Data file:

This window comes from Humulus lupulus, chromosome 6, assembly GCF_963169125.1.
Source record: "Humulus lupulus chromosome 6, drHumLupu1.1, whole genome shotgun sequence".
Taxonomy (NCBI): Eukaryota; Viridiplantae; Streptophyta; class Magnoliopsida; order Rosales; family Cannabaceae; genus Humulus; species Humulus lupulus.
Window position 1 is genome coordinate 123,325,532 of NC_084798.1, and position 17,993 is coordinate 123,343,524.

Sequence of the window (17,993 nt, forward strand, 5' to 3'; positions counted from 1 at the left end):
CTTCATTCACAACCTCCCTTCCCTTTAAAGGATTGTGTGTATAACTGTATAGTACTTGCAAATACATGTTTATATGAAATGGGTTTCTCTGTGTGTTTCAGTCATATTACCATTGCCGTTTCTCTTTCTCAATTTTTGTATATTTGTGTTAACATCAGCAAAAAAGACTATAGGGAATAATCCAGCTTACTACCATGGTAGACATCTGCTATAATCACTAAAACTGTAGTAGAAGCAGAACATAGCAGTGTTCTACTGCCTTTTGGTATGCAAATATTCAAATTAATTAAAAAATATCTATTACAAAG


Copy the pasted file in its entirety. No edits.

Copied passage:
This window comes from Humulus lupulus, chromosome 6, assembly GCF_963169125.1.
Source record: "Humulus lupulus chromosome 6, drHumLupu1.1, whole genome shotgun sequence".
Taxonomy (NCBI): Eukaryota; Viridiplantae; Streptophyta; class Magnoliopsida; order Rosales; family Cannabaceae; genus Humulus; species Humulus lupulus.
Window position 1 is genome coordinate 123,325,532 of NC_084798.1, and position 17,993 is coordinate 123,343,524.

Sequence of the window (17,993 nt, forward strand, 5' to 3'; positions counted from 1 at the left end):
CTTCATTCACAACCTCCCTTCCCTTTAAAGGATTGTGTGTATAACTGTATAGTACTTGCAAATACATGTTTATATGAAATGGGTTTCTCTGTGTGTTTCAGTCATATTACCATTGCCGTTTCTCTTTCTCAATTTTTGTATATTTGTGTTAACATCAGCAAAAAAGACTATAGGGAATAATCCAGCTTACTACCATGGTAGACATCTGCTATAATCACTAAAACTGTAGTAGAAGCAGAACATAGCAGTGTTCTACTGCCTTTTGGTATGCAAATATTCAAATTAATTAAAAAATATCTATTACAAAG